There really is very little that can be written that will do Jonathan Taylor any justice for his performance on Sunday. We’ll start by repeating the stat line: 30 carries for 253 yards and two rushing touchdowns. In the Jaguars game, Taylor joined Hall of Fame running backs Edgerrin James and Marshall Faulk as the only Colts rookies to surpass 1000 rushing yards and 10 rushing touchdowns in a season. His 253 rushing yards set a franchise record, against the likes of James, Faulk, and Eric Dickerson (also in the Hall of Fame) who have all carried the rock in a Colts uniform.
If not for Taylor, the Colts’ offense wouldn’t have done much to garner excitement. Philip Rivers didn’t have a particularly productive day, with under 200 total passing yards, and none of the Colts receivers did anything noteworthy. In fact, it is worth repeating that the leading receiver on the team in targets, receptions, and receiving yards was Taylor’s backfield mate Nyheim Hines.
These things indicate that Michael Pittman Jr. played only a minor role. He caught both of his targets for 28 total receiving yards and carried the ball once for another two yards. While Pittman has shown flashes this season of having the talent to take on a prominent role in the offense, the offensive inconsistency in the later stages of the season and the renewed focus on running the ball behind a surging Taylor have limited his opportunities.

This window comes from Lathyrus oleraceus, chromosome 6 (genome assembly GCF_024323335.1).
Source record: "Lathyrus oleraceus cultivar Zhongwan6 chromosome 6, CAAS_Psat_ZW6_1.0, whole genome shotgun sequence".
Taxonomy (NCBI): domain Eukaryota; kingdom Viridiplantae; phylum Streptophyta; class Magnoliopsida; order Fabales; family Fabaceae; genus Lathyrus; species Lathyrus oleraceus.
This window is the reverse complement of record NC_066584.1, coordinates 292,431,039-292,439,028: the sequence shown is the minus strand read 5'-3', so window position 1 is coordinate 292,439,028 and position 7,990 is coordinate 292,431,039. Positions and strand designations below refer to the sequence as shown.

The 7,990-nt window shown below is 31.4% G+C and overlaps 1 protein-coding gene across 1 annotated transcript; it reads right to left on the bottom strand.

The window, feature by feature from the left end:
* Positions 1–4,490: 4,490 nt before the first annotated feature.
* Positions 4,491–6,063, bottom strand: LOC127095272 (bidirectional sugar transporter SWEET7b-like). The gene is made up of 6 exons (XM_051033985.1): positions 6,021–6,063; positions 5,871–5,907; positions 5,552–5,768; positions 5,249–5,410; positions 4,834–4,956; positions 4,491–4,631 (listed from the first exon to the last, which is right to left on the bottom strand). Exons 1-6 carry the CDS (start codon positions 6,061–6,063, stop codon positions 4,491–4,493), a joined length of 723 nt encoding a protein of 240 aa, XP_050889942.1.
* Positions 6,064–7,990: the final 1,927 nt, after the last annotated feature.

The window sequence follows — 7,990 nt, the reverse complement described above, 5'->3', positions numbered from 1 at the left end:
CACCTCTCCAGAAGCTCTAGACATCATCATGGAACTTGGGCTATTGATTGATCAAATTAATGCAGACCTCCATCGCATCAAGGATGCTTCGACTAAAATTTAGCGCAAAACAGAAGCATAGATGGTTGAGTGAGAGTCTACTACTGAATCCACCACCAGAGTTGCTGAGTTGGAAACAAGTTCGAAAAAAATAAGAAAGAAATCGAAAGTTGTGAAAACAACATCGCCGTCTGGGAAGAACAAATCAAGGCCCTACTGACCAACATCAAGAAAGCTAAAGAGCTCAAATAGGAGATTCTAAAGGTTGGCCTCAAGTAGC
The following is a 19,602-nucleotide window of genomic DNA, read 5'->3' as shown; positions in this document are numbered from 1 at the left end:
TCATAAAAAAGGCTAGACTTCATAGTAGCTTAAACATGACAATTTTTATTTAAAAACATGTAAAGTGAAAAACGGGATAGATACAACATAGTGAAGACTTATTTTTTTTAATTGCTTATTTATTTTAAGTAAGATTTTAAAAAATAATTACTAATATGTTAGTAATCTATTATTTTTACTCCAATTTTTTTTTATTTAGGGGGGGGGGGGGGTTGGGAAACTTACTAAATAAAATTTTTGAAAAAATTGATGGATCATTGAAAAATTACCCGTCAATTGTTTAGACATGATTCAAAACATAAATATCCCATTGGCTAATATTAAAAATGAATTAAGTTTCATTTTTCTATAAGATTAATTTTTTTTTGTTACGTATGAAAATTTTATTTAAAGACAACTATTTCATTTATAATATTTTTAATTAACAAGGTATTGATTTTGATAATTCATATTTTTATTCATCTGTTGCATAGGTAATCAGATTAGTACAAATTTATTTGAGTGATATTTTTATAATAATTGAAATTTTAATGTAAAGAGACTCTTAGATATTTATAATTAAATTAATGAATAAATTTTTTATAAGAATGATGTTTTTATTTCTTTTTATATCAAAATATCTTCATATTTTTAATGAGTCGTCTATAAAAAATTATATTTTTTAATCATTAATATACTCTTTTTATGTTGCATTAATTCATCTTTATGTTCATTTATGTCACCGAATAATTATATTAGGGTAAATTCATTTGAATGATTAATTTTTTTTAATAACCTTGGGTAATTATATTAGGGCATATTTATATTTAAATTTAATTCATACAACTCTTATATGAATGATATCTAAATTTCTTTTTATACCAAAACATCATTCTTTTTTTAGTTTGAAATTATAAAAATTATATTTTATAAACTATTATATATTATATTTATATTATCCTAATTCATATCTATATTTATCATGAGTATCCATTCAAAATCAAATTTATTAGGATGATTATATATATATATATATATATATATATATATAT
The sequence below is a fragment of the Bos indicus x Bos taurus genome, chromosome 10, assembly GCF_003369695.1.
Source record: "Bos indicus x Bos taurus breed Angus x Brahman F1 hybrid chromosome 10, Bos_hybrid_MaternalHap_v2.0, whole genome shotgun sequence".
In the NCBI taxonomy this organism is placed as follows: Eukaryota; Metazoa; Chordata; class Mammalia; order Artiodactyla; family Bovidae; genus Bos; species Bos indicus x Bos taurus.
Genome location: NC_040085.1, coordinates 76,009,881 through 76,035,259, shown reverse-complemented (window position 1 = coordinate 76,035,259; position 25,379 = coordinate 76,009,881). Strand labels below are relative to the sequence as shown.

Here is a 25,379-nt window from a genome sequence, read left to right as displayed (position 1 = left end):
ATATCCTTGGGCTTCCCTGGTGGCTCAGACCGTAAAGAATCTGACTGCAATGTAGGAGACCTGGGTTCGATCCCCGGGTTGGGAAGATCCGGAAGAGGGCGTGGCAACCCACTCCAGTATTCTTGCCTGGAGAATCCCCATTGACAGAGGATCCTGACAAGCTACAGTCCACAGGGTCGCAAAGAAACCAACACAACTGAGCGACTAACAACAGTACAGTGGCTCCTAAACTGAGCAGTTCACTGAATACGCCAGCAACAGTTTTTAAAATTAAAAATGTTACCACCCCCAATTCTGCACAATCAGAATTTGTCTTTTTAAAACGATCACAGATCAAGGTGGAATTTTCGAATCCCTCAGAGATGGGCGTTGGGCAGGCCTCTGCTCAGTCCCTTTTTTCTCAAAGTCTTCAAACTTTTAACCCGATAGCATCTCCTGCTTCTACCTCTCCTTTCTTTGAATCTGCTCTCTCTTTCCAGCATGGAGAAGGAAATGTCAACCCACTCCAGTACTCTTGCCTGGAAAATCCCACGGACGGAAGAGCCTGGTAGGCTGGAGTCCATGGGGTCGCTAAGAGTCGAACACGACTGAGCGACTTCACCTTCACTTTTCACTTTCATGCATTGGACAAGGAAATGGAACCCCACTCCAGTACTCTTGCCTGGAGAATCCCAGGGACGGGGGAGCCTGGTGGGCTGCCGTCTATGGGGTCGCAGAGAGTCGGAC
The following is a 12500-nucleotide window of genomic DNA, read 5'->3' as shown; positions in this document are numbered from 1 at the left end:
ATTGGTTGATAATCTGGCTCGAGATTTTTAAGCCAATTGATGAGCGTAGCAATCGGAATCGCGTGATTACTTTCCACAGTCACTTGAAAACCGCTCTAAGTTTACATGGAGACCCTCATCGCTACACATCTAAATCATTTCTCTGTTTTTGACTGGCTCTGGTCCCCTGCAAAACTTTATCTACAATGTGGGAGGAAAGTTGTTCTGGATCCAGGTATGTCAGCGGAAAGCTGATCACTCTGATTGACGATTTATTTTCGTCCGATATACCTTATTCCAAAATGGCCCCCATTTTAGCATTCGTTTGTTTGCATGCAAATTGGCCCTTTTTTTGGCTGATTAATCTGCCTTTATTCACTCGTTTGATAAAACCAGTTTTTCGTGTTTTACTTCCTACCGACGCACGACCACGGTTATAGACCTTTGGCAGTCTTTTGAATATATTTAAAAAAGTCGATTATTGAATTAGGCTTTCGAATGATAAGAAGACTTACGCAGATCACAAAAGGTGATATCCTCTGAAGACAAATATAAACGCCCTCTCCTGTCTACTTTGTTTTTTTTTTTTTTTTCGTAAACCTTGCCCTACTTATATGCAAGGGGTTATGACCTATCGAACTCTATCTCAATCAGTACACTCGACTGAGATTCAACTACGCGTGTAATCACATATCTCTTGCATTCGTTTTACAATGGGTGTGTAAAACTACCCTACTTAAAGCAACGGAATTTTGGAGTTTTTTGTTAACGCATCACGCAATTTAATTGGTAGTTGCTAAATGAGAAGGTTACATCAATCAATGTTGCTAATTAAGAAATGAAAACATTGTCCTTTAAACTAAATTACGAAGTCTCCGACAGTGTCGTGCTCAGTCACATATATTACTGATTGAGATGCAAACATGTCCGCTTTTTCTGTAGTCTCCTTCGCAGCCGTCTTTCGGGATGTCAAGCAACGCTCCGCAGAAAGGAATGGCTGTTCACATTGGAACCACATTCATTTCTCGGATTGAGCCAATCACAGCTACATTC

Julian Blackmon scratched and clawed his way back up the stat sheet without Khari Willis on the field. His five tackles tied for third on the team and he added a tackle for loss. He remains quiet in coverage and hasn’t been in on a big game-turning interception or pass breakup recently but he still is getting all of the opportunities. He sees every defensive snap, no matter who the Colts are facing, and remains one of the biggest surprises from this draft class. Not so much because there were doubts he’d become a starter but more because no one anticipated he would return from an ACL injury so quickly, nor in such an impactful way.
With Isaiah Rodgers rarely getting the opportunity to return kickoffs anymore, only kicker Rodrigo Blankenship and special teams ace Jordan Glasgow have a weekly role to play on special teams. Glasgow has been fairly quiet recently, including missed time in the COVID-19 restriction process.
Blankenship has amassed a very successful rookie season, hitting 32 of 37 field goal attempts, good for 86.5% on the season. He broke the Colts’ franchise rookie scoring record and has given Colts fans a reason to feel more relaxed after Adam Vinatieri struggled so heavily in 2019.
The big concern that remains for Blankenship is leg strength. Inside of 45-yards, he appears to be nearly automatic. Outside of 45-yards and things get rather dicey. He has missed multiple long field goal tries this year by either failing to reach the crossbars or bouncing off of them. In fact, he has only hit one of three attempts from 50+ yards.
No offense wants to rely on kicking 50+ yard field goals to win football games but games in the NFL are often very close and field goal attempts to win, including from distance, are certainly not uncommon. Blankenship will need to spend the coming offseason working on developing his leg strength and accuracy outside of 45+ yards or it could shorten his promising young career.